Mt. Erciyes Mount Erciyes, an extinct volcano, sits on the surrounding desert plain as though dropped directly from the French Alps. It is simply out of place. The grey, rocky, snow-capped peak is uncontested amongst the yellow, rounded, dusty hills which sit around its base. I had vaguely planned on heading ten hours east to Diyarbakir, but when Tony mentioned a peak at 3917m just outside of Kayseri, an hour’s coach ride from Cappadocia, I snapped-up the chance. I wasn’t ready to leave behind the outdoors quite yet. The coach ride gave us our first glimpse of the mountain; beforehand we knew little, except that it was a decent altitude and accessible. Negotiating our way from the shiny, new Otogar to Kayseri’s centre, we reasoned that the village of Hacılar seemed like a reasonable point at which to base ourselves for the ascent. Arriving in Hacılar by bus, we were far from inconspicuous with our backpacks, and lost look. Within a minute or so, a couple of local lads approach us, asking us in Turkish what we are looking for. A few minutes later, we are at the centre of a dozen people, a couple of whom spoken very, very broken English. Despite living under the shadow of Erciyes, they didn’t seem to know how we could access the approach, estimates coming between ten and twenty kilometres away. I was passed a mobile phone where I was told we would need a guide, map, axes, cramp-ons, and we have to register with the police. One thing they could agree on was that there were no hotels or places to stay in Hacılar. Cue a bus-trip back to Kayseri. Just before we left, we stumbled across a French girl who had just moved to the region to be with her Turkish husband, who just happened to be a mountain guide. His services were way out of our budget, but we did manage to find out that from Kayseri, we could take a bus in the direction of Develi and get off at a little ski-resort which sits at the bottom of the mountain. The next day, after a thirty minute minibus ride, we were at 2100m, looking for a hotel in the collection of buildings which goes by the name of Erciyes, excited by the prospect of what this mountain had in store for us. Wandering around, we were stopped by the military, who operated a check-point on the pass, and instructed that if we wished to climb the mountain, we would have to bring our passports to them. We’ll climb tomorrow, we told them, offering to register the next day as their massive guns hung across their chests. Noon was fast approaching by the time we stepped out to the mountain, so today would just offer enough time for a reccie. We walked up the snow-less pistes to get a better view of the ridge which would offer passage to the summit. Here, we were alone with the mountain. We soon passed the point after which the military required declaration, but thought to just rise a little further. We had no food, no water, and were just wearing light clothes; we hadn’t intended a big climb today. An hour later, I was clutching at the crumbling rock on a rocky ridge, the years of freeze-thaw rendering it brittle, it breaking away as I moved. Things were getting a little sketchy as we passed the snow-line. At around 3700m, with only a very sketchy climb separating us from the peak, we decided to hold-off until the next day, and tentatively made our way back down the craggy rock, before a 500m descent of scree running. Once back down we registered with the military, not wanting to waste time in the morning: we’d need an early start. They warned us of the “glacier” on the approach to the summit, and looked worried as we told them we had neither axes, cramp-ons, nor a map or telephone. They also laughed-off our estimate of reaching the top of the chair-lifts in less than an hour. (We’d done it in 45 minutes this morning, but hesitated making reference to today’s ramble.) Our details were written in the log-book, along with estimated return times (which again, they thought laughable) and we noticed that it had been quite a while since they’d seen other people heading for the summit. Our planning was less than ideal: daylight-savings had just knocked-off an hour evening light, we had little gear and no map. These points, however, weren’t what kept us from a good night’s sleep; it was excitement that kept me awake. We started off early, and had reached the bottom of the ridge in about an hour. The ridge was drowning in sunshine on its southern face, and the shaded, northern face harbouring shadows and snow. The wind up here brought the temperature down on my perspiring body, and I was glad of the beanie I’d bought in Göreme. After reaching the top of the first ridge, at around 3600m, we had to cut back down, around a massive rocky outcrop. This involved traversing an icy snow-field, which threatened to take us back down to the bottom of the valley. Coming up to the other side, we were offered magnificent views of the barren plains below, the odd volcano dome rising up, reminding you of how this landscape was formed. A scree-climb reminds me that my fitness leaves a lot to be desired, particularly with the altitude twisting its knife in my side. The summit is within site, and only a snow-covered, steep-sided ridge separates us from our goal. From a distance, we questioned whether we should attempt it, but getting closer, it was hard to refuse. Several minutes later we had views of Kayseri’s high-rises to the north, and the volcanic plains to the south. A pillar of rock, scarred with the cracks of constant freeze-thaw action, crowns the mountain. I am exhilarated. The rocky, scree covered descent, which we opt-for slices open my fingers as I slide down, but they are already numb from the cold so the pain is preserved for later. We arrive back, an hour and a half earlier than expected, and the military welcome us with çay. I’m not sure if they’re happy to see us because they don’t get many visitors up here, during their National Service; it makes a change to see foreigners; or just because it means they won’t be dragged onto the mountain to rescue the naïve English- and French-men. Whatever they’re reason, they’re keen to have their photo taken with us. Several hours later, we are waiting for the bus in Kayseri to take us to Kahta, a short trip away from Mt. Nemrut. (More photos here on Facebook, courtesy of Tony…)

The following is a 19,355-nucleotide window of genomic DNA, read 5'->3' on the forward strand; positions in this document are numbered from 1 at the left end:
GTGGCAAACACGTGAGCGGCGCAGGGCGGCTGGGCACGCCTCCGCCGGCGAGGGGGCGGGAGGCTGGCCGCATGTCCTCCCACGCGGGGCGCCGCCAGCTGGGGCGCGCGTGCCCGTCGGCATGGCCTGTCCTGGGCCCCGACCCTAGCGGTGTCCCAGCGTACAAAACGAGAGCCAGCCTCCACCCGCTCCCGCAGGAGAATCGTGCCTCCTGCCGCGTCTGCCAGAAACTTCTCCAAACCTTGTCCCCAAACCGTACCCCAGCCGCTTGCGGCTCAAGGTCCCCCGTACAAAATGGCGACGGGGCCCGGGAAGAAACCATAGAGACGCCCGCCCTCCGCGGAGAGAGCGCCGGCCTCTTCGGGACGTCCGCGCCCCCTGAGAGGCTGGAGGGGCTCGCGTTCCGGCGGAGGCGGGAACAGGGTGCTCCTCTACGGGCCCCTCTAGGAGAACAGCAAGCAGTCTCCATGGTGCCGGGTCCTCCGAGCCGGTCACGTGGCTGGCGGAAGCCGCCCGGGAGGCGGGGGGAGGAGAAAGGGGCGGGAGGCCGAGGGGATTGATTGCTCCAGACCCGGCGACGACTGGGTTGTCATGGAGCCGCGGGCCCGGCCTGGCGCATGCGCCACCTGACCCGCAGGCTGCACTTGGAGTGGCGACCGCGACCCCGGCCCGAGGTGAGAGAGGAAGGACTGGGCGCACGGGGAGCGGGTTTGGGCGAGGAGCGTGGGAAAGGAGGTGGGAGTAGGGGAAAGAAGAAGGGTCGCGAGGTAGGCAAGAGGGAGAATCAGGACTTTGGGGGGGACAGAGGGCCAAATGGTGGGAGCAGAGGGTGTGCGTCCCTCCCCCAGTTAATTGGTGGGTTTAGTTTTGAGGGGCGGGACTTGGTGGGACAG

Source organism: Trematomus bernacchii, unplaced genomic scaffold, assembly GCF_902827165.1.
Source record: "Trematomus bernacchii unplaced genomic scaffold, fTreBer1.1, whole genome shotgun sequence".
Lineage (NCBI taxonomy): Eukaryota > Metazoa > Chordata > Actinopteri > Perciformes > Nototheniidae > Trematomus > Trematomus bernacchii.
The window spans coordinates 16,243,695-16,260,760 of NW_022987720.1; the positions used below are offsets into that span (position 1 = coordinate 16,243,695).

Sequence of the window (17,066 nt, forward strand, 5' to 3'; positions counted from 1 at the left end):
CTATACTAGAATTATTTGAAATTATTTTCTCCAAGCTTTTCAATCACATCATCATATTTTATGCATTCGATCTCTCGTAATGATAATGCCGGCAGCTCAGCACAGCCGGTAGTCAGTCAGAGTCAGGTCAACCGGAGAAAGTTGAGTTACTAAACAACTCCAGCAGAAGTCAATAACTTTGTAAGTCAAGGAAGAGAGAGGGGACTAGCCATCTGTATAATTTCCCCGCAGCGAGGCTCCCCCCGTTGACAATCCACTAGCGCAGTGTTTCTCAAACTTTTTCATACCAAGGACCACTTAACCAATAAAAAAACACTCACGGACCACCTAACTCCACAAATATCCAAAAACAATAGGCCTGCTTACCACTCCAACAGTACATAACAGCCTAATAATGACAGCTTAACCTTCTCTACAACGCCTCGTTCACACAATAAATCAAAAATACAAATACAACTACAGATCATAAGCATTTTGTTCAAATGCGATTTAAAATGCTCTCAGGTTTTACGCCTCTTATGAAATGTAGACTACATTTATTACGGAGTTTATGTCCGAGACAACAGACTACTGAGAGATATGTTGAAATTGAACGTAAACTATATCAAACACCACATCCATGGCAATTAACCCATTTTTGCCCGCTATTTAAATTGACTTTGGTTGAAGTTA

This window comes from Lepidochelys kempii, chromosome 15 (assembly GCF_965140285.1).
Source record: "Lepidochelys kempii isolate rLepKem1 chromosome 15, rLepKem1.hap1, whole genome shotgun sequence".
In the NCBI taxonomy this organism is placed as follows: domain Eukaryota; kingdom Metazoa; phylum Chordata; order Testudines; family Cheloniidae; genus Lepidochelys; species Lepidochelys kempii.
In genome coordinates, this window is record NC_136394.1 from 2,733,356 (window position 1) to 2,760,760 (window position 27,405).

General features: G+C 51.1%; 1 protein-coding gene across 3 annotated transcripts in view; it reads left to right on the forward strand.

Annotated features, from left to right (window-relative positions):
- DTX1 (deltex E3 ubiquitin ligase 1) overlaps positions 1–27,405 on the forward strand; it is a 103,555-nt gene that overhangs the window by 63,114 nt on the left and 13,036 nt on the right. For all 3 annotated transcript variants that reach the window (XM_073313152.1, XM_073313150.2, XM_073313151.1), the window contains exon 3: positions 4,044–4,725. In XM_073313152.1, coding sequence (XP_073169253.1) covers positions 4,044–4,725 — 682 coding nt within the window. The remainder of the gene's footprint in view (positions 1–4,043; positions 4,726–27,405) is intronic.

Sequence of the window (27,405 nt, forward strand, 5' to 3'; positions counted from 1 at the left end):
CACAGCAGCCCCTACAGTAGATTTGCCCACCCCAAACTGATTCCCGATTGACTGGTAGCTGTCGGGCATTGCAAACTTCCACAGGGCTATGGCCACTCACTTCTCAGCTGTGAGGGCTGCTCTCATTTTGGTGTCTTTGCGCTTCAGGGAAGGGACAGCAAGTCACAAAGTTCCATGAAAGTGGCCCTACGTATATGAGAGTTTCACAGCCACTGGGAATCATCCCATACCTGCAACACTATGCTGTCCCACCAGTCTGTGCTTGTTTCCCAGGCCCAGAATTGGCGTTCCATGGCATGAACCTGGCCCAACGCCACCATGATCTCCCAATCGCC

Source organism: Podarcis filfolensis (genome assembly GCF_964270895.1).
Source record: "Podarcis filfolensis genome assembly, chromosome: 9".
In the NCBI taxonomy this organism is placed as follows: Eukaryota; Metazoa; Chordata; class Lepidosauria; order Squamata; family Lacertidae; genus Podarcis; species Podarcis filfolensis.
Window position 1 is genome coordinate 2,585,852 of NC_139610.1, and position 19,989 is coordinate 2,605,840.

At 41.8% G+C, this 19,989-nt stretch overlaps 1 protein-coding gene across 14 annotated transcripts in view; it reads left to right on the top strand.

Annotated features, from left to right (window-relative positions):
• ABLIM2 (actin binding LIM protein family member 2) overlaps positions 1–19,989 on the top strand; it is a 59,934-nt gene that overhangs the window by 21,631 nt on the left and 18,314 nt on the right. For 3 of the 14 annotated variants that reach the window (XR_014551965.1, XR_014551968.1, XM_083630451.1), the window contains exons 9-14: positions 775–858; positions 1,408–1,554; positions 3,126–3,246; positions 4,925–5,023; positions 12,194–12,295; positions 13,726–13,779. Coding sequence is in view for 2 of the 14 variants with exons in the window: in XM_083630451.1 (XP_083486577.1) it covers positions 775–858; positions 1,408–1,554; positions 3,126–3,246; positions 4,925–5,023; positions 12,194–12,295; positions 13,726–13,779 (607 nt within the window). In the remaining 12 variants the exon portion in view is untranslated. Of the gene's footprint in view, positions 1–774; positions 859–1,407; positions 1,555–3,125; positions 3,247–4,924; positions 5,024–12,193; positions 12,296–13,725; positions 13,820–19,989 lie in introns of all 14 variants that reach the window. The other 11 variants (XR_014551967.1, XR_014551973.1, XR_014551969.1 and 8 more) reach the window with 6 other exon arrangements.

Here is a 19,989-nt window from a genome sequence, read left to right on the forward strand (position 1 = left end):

Mt. Erciyes